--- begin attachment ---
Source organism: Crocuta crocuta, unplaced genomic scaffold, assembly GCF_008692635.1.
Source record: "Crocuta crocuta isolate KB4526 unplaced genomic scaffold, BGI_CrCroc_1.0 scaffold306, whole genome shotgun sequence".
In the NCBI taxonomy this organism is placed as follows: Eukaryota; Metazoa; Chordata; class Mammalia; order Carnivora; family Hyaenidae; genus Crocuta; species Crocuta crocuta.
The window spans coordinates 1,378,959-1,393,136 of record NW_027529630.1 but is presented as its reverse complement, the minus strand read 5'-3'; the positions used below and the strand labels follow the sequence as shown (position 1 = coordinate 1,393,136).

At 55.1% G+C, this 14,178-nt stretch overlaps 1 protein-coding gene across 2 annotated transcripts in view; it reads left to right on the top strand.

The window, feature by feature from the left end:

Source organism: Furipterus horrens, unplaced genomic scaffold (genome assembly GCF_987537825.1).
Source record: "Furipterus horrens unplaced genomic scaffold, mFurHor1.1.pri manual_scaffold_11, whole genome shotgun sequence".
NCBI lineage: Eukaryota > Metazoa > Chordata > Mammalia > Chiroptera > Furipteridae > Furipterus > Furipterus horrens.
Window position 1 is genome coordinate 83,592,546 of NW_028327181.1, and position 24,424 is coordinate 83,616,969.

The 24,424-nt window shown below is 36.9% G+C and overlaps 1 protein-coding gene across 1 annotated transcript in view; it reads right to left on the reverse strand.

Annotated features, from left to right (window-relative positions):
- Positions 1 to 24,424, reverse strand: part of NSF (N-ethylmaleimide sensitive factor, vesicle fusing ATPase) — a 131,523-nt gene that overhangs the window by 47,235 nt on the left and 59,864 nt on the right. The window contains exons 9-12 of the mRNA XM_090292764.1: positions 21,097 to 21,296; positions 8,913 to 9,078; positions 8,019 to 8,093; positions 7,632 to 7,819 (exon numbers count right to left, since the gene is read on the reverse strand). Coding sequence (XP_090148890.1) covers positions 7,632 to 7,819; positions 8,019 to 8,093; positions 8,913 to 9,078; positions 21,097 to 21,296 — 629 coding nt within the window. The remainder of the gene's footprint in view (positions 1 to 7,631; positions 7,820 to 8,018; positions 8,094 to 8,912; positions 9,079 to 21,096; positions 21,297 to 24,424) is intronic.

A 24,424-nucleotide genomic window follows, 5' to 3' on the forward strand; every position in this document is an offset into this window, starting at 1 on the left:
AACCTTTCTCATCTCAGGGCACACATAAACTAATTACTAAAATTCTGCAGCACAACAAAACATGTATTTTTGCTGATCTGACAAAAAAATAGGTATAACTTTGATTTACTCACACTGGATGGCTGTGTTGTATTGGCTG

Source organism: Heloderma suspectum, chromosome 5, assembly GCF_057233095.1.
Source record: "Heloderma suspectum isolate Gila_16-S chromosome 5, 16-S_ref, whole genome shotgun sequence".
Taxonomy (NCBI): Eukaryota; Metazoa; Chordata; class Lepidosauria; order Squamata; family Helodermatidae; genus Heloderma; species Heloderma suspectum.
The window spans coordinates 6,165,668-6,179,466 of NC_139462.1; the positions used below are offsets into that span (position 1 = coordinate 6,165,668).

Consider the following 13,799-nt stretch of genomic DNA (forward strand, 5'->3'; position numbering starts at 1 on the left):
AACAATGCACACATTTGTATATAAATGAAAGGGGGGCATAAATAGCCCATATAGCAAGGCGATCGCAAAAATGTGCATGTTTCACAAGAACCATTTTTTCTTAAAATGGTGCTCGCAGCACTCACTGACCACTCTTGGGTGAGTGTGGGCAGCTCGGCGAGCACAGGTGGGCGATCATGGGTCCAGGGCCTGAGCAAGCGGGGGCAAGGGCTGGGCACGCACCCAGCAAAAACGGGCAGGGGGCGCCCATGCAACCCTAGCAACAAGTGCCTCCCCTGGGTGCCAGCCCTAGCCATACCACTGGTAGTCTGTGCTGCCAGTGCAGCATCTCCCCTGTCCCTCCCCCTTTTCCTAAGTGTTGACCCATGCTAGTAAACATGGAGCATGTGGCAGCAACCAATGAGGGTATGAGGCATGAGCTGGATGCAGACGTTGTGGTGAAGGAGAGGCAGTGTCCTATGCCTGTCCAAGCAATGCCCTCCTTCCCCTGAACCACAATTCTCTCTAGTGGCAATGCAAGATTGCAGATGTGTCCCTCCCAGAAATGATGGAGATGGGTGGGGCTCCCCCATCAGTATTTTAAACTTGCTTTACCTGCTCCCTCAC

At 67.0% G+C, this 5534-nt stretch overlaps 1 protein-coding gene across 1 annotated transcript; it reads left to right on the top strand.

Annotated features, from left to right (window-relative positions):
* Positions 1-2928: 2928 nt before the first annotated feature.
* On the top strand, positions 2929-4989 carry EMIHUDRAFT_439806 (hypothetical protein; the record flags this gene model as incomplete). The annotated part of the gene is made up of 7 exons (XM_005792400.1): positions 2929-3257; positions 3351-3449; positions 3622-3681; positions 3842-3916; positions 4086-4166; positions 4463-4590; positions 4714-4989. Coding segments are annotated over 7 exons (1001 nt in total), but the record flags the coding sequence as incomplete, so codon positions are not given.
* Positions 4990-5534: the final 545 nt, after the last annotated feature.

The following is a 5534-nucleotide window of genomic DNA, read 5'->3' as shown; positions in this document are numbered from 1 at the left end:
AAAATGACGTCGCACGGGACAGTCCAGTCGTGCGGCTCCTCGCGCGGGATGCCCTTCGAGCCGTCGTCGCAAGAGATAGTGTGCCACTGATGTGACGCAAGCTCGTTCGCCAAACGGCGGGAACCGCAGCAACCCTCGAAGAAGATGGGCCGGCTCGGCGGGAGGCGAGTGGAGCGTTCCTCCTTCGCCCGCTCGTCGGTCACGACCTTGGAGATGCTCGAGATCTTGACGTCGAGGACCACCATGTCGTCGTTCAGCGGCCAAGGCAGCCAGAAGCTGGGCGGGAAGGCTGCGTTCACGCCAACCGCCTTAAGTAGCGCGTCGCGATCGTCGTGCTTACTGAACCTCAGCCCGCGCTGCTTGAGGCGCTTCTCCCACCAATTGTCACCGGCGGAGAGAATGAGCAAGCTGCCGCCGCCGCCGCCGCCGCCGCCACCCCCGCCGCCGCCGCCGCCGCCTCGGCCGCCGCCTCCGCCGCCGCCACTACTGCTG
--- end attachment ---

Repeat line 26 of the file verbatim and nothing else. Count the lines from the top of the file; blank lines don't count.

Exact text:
* Positions 4990-5534: the final 545 nt, after the last annotated feature.